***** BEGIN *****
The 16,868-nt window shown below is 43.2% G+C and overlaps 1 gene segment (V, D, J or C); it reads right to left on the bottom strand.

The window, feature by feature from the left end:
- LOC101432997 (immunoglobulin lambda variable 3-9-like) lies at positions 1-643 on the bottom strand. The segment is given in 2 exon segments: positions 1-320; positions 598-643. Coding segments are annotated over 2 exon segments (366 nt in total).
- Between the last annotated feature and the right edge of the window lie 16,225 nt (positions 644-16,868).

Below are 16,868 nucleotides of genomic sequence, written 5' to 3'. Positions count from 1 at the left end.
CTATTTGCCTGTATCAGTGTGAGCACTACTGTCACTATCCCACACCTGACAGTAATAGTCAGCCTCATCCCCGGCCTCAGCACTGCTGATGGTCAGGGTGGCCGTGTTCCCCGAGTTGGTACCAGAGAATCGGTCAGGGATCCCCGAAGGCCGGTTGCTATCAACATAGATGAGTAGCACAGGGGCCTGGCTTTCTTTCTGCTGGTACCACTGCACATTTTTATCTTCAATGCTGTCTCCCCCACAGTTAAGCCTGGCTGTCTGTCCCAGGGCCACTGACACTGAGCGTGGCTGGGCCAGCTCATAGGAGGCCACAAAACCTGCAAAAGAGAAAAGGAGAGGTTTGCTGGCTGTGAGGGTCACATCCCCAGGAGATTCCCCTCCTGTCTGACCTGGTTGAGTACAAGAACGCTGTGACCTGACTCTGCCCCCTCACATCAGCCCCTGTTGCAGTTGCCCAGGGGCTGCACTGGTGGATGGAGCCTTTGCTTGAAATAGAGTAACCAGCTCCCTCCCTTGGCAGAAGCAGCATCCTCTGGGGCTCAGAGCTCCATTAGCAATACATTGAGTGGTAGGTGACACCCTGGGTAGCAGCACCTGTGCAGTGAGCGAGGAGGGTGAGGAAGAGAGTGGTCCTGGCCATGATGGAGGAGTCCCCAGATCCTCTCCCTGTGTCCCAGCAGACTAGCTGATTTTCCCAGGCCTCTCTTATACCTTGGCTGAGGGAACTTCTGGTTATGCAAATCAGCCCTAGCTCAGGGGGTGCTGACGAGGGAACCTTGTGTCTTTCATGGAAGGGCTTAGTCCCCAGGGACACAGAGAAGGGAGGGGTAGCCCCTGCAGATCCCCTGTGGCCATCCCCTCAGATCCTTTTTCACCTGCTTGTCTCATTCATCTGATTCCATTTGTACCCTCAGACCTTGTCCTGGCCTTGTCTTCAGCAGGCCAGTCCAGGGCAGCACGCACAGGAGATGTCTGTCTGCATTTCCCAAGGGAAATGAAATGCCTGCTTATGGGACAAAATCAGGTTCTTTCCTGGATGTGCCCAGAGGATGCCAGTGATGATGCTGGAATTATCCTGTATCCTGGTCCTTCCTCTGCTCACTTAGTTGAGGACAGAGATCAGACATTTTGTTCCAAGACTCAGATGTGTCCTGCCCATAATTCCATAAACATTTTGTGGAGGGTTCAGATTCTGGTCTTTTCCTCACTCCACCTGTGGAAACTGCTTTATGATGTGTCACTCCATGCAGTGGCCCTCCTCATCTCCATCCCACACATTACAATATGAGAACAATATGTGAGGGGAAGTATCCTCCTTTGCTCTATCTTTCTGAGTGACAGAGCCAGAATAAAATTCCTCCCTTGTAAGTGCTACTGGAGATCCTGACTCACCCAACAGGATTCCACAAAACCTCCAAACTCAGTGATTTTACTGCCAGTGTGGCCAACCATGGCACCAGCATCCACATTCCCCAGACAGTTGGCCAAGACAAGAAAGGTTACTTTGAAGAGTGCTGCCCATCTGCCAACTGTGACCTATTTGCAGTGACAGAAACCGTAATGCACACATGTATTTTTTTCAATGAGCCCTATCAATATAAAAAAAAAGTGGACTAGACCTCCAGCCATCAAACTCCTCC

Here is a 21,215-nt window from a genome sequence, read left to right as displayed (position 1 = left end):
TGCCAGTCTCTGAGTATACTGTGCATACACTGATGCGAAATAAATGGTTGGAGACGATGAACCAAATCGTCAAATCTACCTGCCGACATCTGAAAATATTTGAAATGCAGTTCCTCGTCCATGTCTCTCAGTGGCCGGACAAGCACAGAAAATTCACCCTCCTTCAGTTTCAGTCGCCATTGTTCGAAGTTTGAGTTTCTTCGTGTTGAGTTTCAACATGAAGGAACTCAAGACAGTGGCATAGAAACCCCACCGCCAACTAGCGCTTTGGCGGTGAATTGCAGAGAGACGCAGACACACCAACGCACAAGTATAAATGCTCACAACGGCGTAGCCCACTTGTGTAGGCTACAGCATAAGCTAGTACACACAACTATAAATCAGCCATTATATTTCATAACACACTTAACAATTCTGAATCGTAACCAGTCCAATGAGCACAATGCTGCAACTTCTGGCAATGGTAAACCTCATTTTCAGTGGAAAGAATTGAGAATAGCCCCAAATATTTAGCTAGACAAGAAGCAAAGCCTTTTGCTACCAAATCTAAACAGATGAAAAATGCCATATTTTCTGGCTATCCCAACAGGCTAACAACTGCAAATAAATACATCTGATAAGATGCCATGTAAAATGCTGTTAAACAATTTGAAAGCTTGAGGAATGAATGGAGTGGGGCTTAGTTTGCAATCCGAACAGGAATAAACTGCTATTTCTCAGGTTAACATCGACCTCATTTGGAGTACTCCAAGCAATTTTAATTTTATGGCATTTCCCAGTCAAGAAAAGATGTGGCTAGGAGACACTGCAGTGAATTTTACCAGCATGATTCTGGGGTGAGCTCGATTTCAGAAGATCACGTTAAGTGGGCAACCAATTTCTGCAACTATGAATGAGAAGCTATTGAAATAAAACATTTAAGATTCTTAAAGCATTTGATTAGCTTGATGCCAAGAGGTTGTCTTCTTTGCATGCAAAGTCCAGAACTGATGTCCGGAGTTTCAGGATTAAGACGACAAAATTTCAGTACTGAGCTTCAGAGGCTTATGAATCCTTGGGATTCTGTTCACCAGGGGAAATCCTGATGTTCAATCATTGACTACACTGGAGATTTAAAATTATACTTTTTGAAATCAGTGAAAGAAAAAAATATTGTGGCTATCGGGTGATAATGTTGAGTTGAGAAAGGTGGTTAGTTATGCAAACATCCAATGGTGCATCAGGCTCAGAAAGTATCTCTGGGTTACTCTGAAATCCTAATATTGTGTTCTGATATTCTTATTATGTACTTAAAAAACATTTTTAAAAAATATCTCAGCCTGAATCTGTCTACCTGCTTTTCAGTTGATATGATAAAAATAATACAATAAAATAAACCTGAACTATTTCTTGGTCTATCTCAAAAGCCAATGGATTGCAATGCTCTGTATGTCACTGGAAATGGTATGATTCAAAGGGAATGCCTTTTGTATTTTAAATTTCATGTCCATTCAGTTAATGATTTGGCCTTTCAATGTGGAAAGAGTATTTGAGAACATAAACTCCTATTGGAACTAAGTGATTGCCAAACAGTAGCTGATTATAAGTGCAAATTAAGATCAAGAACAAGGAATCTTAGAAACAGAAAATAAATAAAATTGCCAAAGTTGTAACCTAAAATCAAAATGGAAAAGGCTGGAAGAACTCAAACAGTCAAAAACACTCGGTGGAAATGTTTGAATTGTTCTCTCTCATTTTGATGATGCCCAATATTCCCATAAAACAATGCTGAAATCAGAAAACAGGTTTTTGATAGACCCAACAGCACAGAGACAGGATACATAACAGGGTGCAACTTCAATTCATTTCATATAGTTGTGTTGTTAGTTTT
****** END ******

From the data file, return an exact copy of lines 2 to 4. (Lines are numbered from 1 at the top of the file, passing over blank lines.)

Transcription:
The window, feature by feature from the left end:
- LOC101432997 (immunoglobulin lambda variable 3-9-like) lies at positions 1-643 on the bottom strand. The segment is given in 2 exon segments: positions 1-320; positions 598-643. Coding segments are annotated over 2 exon segments (366 nt in total).
- Between the last annotated feature and the right edge of the window lie 16,225 nt (positions 644-16,868).